Costa Rica: Building Homes Instead of Houses

RICPA, COSTA RICA – “For us as indigenous people, the kitchen is the most important part of the house; it’s where we spend the most time with our families,” says Maricela Fernández, a mother and grandmother and leader in her small community.

Several years ago, the government of Costa Rica wanted to help its indigenous communities improve their standard of living. They decided to build houses. Soon, small yellow ones made of concrete started to appear in high-up villages in the country’s rainforests. “One day they came and just put the house in place,” says Maricela.

Maricela Fernandez, a community leader promoting gender equality and the protection of the environment, outside of her NGO.

There was one major problem.

Actually, there were several problems.

The government-designed homes placed the kitchen outside in the back on a small concrete slab. Here is where families were to cook, eat and gather.

The homes were also small — only two bedrooms. They were the same size no matter how large a multi-generational family may be.

They weren’t designed to be efficient in a tropical environment.

And most claimed they were unsafe.

“I think a man designed this house,” Maricela says with a smile.

“The kitchen is too small, there are too many walls. It goes against our customs and tradition. It doesn’t meet our needs. It doesn’t match who we are and how we live.”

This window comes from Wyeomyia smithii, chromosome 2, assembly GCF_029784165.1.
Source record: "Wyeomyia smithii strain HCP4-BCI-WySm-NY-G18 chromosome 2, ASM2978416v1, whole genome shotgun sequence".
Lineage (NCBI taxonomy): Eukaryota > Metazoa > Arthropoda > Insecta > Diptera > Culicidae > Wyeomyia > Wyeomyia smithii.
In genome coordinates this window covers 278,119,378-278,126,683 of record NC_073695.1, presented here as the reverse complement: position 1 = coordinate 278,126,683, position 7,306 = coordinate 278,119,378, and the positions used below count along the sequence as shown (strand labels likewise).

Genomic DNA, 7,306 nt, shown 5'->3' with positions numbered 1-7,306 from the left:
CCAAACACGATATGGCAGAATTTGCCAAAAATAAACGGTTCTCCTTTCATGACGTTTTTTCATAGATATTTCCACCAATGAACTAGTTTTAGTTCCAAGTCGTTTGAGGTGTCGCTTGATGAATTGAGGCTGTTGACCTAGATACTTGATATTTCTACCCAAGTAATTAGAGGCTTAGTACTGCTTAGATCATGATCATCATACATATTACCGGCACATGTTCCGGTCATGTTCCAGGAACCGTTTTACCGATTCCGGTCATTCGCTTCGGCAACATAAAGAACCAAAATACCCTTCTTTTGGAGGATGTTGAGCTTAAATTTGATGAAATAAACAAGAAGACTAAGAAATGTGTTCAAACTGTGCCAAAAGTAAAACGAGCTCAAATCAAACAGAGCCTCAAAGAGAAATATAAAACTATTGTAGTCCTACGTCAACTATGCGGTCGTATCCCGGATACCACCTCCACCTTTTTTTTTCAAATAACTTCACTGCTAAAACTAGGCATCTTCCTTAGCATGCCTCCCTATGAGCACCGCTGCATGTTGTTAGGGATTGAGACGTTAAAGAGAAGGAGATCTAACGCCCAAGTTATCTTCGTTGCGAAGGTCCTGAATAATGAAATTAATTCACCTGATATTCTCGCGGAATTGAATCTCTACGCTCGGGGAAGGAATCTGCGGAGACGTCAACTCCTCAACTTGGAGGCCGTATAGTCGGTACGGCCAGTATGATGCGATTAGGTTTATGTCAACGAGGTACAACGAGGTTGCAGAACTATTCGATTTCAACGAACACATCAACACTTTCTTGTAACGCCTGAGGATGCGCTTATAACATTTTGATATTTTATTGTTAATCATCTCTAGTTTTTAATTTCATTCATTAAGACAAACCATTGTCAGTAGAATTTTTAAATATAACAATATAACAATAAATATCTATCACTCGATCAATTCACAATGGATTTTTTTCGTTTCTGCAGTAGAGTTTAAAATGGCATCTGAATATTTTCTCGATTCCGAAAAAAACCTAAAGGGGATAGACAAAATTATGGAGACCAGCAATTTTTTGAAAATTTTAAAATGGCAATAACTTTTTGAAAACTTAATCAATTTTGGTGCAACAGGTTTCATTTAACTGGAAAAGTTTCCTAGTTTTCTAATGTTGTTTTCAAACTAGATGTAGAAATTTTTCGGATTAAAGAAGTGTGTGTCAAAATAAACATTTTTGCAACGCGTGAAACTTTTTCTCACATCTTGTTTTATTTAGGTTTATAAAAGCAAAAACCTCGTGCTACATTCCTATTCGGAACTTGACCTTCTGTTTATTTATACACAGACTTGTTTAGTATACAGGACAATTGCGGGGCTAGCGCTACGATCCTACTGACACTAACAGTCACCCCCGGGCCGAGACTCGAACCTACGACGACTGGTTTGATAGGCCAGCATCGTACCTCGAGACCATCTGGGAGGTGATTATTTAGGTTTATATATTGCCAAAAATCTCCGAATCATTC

The homes began to be used for other purposes — as storage units, to protect animals.  One was even a makeshift morgue.

It was clear to all that despite good intentions, the government houses would never be homes.

Then in 2015, the Costa Rican government decided to use the open government process to start a dialogue with indigenous communities. For the first time in more than 20 years, the voices of some of Costa Rica’s most vulnerable would finally be heard.

From two-hour school commutes to a lack of doctors to issues with water supplies, the government engaged these citizens in a real conversation and began to take active steps to remedy problems identified by the communities themselves.

Indigenous community members meet with Nancy Marín, Vice-Minister for the Presidency’s Citizen Dialogue and Political Affairs in San Jose, to discuss current concerns.

In the past, indigenous communities were consulted without standards, without protocols. Through the consultation process, which was designed by them, indigenous peoples are now empowered to have a say in the decision-making process pertaining their territories.

Nancy Marín

Vice-Minister for  the Presidency’s Citizen Dialogue and Political Affairs

These conversations are yielding results. To date, the new process has led to the construction of five schools. New doctors have been assigned to indigenous areas improving healthcare. Ten new water sources have been established. Travel allowances now cover all the ways students get to school and night classes are available for those unable to attend during the day.

New designs for homes that accommodate all sizes and shapes of families are being finalized. And the kitchens will work.

Credits:

AUTHOR:   Stephanie Bluma,  Chief of Communications and Campaigns at the Open Government Partnership

PHOTO CREDIT:  Brian Hill

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